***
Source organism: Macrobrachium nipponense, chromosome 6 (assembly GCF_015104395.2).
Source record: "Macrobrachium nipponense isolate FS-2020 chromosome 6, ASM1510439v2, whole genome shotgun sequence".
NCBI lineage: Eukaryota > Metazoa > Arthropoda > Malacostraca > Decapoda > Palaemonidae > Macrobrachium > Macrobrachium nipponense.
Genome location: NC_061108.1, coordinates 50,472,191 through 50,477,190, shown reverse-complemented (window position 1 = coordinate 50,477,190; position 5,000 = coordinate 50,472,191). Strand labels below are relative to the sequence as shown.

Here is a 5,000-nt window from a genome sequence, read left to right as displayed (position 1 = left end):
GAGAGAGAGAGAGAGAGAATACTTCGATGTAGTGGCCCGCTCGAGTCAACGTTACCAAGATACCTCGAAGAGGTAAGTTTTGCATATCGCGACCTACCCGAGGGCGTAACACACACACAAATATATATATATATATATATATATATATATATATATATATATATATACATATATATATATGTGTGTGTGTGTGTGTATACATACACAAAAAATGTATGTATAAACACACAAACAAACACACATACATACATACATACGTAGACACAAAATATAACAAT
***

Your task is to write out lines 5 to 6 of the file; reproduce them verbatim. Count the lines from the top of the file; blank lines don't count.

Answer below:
Here is a 5,000-nt window from a genome sequence, read left to right as displayed (position 1 = left end):
GAGAGAGAGAGAGAGAGAATACTTCGATGTAGTGGCCCGCTCGAGTCAACGTTACCAAGATACCTCGAAGAGGTAAGTTTTGCATATCGCGACCTACCCGAGGGCGTAACACACACACAAATATATATATATATATATATATATATATATATATATATATATATATACATATATATATATGTGTGTGTGTGTGTGTATACATACACAAAAAATGTATGTATAAACACACAAACAAACACACATACATACATACATACGTAGACACAAAATATAACAAT